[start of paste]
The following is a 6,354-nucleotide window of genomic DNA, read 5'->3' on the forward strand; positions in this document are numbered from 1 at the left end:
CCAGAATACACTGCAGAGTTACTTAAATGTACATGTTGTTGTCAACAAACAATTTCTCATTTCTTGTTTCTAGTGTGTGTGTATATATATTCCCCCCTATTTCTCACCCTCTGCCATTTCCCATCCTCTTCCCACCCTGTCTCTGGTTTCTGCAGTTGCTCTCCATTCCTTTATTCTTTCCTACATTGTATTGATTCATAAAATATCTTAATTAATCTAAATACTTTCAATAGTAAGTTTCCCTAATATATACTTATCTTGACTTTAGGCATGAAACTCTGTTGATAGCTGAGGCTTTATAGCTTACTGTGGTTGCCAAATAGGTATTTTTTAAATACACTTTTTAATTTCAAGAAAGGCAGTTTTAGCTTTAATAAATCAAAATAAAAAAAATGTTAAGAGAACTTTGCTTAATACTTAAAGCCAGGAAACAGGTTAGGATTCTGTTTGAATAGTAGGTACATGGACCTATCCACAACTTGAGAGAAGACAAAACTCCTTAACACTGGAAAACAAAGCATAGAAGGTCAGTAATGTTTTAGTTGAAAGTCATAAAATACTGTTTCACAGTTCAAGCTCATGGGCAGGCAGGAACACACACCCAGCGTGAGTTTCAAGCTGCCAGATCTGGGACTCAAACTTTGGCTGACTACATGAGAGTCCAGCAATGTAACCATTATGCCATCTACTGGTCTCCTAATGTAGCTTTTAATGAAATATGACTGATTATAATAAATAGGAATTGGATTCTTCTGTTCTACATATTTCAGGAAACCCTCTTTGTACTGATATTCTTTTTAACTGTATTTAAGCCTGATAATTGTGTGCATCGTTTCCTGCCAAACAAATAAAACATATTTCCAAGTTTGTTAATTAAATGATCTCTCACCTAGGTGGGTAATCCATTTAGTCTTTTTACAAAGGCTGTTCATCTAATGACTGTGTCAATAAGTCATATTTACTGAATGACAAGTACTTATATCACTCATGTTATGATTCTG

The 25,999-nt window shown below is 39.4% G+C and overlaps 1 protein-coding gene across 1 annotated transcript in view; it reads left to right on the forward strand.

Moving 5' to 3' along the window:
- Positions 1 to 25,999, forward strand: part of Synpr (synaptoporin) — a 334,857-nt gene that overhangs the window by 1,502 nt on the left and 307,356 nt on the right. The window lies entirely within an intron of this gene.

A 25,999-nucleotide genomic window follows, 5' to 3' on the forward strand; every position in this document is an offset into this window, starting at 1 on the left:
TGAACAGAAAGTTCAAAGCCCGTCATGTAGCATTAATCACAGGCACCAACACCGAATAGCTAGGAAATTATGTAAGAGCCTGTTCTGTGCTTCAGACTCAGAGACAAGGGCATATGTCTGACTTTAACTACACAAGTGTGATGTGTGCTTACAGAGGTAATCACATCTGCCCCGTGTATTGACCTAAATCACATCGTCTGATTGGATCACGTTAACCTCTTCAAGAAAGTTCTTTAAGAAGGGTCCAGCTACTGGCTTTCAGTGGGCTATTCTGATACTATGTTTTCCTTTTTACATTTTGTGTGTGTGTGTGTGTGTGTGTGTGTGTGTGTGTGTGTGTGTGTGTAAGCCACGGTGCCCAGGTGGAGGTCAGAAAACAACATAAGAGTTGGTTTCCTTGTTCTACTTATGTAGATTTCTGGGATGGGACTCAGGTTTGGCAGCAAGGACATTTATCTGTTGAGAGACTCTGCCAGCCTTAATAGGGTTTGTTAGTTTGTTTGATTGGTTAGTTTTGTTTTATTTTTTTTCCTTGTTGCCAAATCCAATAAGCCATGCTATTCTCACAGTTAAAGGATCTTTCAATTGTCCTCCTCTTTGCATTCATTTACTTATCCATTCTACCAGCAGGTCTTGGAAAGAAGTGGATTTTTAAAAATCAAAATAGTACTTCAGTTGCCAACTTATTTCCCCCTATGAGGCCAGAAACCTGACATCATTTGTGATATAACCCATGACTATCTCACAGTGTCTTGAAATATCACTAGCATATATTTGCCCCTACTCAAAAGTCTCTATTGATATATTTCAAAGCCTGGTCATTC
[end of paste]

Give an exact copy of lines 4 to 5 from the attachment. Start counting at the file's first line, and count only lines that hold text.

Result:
Moving 5' to 3' along the window:
- Positions 1 to 25,999, forward strand: part of Synpr (synaptoporin) — a 334,857-nt gene that overhangs the window by 1,502 nt on the left and 307,356 nt on the right. The window lies entirely within an intron of this gene.